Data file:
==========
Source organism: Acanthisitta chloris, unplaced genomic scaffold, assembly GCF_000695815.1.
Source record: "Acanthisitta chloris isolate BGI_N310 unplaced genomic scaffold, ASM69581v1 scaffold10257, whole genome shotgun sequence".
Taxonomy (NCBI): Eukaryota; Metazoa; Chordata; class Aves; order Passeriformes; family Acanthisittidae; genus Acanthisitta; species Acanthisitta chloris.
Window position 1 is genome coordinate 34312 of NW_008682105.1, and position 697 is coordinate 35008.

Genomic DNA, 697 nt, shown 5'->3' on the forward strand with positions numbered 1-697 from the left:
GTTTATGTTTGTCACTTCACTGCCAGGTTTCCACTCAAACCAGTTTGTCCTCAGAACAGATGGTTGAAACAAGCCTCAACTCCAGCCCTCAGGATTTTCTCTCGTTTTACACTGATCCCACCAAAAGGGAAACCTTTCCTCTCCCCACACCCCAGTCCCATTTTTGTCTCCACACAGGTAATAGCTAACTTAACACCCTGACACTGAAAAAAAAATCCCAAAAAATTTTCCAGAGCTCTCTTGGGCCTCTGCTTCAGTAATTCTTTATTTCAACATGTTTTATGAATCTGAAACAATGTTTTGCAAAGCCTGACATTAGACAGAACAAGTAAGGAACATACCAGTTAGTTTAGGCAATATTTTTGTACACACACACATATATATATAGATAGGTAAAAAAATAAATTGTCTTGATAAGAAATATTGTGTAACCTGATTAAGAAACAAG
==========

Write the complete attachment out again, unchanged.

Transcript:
Source organism: Acanthisitta chloris, unplaced genomic scaffold, assembly GCF_000695815.1.
Source record: "Acanthisitta chloris isolate BGI_N310 unplaced genomic scaffold, ASM69581v1 scaffold10257, whole genome shotgun sequence".
Taxonomy (NCBI): Eukaryota; Metazoa; Chordata; class Aves; order Passeriformes; family Acanthisittidae; genus Acanthisitta; species Acanthisitta chloris.
Window position 1 is genome coordinate 34312 of NW_008682105.1, and position 697 is coordinate 35008.

Genomic DNA, 697 nt, shown 5'->3' on the forward strand with positions numbered 1-697 from the left:
GTTTATGTTTGTCACTTCACTGCCAGGTTTCCACTCAAACCAGTTTGTCCTCAGAACAGATGGTTGAAACAAGCCTCAACTCCAGCCCTCAGGATTTTCTCTCGTTTTACACTGATCCCACCAAAAGGGAAACCTTTCCTCTCCCCACACCCCAGTCCCATTTTTGTCTCCACACAGGTAATAGCTAACTTAACACCCTGACACTGAAAAAAAAATCCCAAAAAATTTTCCAGAGCTCTCTTGGGCCTCTGCTTCAGTAATTCTTTATTTCAACATGTTTTATGAATCTGAAACAATGTTTTGCAAAGCCTGACATTAGACAGAACAAGTAAGGAACATACCAGTTAGTTTAGGCAATATTTTTGTACACACACACATATATATATAGATAGGTAAAAAAATAAATTGTCTTGATAAGAAATATTGTGTAACCTGATTAAGAAACAAG